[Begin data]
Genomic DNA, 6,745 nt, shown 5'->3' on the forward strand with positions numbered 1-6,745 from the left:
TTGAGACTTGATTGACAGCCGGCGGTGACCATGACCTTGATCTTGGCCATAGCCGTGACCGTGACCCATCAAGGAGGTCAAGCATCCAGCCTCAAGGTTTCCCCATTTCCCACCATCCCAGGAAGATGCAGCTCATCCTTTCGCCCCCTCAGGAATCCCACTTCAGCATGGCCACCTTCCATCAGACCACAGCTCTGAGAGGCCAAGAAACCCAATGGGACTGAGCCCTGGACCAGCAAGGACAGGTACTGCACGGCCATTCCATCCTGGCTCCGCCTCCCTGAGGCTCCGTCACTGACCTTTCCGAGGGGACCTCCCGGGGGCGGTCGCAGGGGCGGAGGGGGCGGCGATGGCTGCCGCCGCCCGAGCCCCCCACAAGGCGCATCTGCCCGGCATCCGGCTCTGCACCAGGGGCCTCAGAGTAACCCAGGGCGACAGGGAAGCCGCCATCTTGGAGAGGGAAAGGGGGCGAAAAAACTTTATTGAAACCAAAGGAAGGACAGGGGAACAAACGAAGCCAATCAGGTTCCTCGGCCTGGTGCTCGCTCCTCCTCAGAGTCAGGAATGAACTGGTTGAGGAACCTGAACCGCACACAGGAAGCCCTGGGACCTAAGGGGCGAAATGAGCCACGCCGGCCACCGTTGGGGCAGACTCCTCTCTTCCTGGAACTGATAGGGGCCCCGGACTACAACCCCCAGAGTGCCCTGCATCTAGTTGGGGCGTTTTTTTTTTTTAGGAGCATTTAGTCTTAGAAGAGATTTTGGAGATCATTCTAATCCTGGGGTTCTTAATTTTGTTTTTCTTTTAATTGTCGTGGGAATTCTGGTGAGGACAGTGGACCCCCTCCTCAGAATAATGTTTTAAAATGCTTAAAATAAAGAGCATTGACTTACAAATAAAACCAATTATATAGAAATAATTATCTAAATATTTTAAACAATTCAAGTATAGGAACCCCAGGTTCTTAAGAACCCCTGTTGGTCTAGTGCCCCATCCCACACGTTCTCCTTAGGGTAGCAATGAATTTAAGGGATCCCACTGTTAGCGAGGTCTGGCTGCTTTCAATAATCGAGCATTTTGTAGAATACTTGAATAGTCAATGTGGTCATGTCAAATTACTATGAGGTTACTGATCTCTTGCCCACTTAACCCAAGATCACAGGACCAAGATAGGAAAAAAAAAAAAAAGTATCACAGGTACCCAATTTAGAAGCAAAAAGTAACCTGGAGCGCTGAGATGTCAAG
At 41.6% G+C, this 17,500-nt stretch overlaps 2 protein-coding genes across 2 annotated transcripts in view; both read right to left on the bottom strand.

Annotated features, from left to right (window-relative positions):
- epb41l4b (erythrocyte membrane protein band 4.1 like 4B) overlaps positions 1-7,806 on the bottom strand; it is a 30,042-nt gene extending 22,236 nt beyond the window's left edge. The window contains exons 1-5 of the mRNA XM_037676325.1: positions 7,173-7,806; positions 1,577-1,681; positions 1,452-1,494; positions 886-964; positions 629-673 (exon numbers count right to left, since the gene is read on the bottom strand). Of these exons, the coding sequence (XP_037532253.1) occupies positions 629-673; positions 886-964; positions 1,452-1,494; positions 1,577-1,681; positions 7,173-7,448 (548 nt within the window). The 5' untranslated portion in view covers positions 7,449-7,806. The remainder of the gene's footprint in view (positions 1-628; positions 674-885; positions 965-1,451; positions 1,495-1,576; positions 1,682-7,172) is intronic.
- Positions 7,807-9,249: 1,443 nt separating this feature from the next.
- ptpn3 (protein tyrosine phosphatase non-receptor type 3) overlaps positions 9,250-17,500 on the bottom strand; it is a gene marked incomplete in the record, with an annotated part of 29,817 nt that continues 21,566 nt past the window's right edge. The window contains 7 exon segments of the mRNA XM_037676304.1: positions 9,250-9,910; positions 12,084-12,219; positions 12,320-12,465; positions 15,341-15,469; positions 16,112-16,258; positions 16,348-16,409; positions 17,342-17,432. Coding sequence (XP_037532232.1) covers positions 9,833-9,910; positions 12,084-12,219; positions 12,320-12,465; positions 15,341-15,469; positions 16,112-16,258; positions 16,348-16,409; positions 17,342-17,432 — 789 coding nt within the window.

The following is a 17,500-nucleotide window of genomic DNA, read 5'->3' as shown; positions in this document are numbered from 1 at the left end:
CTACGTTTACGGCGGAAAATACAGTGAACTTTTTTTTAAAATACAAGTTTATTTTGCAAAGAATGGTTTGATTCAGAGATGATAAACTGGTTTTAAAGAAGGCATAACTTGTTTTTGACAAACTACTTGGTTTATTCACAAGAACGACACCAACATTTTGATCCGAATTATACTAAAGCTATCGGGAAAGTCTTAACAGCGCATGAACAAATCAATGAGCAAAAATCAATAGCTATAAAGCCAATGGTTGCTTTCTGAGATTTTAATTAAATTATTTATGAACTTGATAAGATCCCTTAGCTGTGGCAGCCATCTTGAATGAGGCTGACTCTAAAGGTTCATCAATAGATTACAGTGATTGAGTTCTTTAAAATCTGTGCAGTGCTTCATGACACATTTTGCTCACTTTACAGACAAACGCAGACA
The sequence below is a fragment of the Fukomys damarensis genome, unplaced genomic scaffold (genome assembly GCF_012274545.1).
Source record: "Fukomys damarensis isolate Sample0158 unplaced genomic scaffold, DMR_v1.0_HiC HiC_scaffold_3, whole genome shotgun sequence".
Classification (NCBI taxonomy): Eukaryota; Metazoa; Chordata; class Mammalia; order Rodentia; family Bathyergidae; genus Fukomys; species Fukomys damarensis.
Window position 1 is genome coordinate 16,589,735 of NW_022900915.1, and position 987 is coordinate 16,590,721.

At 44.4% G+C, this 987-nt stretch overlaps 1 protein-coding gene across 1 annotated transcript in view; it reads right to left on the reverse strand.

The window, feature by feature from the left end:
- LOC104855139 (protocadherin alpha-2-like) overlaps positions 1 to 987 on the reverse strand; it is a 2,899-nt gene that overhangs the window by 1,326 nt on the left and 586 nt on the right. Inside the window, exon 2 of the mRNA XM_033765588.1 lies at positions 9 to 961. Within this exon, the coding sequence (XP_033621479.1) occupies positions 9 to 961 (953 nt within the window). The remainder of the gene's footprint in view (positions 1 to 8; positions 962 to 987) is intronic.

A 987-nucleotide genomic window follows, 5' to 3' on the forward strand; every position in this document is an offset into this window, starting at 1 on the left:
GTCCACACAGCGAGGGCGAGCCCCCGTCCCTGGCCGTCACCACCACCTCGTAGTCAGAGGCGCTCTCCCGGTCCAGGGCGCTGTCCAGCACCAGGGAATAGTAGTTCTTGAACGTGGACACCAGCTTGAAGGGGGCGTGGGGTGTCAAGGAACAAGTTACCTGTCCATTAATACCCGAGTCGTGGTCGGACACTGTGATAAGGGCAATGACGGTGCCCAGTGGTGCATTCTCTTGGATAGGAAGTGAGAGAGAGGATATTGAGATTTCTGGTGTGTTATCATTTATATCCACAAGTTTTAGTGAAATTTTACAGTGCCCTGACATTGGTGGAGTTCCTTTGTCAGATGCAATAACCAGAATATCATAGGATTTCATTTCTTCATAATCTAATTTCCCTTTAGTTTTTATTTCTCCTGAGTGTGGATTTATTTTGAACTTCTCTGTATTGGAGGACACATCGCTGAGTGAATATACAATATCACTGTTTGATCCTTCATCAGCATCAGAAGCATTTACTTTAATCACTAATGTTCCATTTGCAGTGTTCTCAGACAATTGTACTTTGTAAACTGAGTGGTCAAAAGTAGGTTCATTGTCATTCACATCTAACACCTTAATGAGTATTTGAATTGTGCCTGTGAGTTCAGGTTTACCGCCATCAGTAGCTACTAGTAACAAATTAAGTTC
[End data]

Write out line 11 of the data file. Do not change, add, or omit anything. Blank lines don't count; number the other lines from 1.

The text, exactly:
Source record: "Fukomys damarensis isolate Sample0158 unplaced genomic scaffold, DMR_v1.0_HiC HiC_scaffold_3, whole genome shotgun sequence".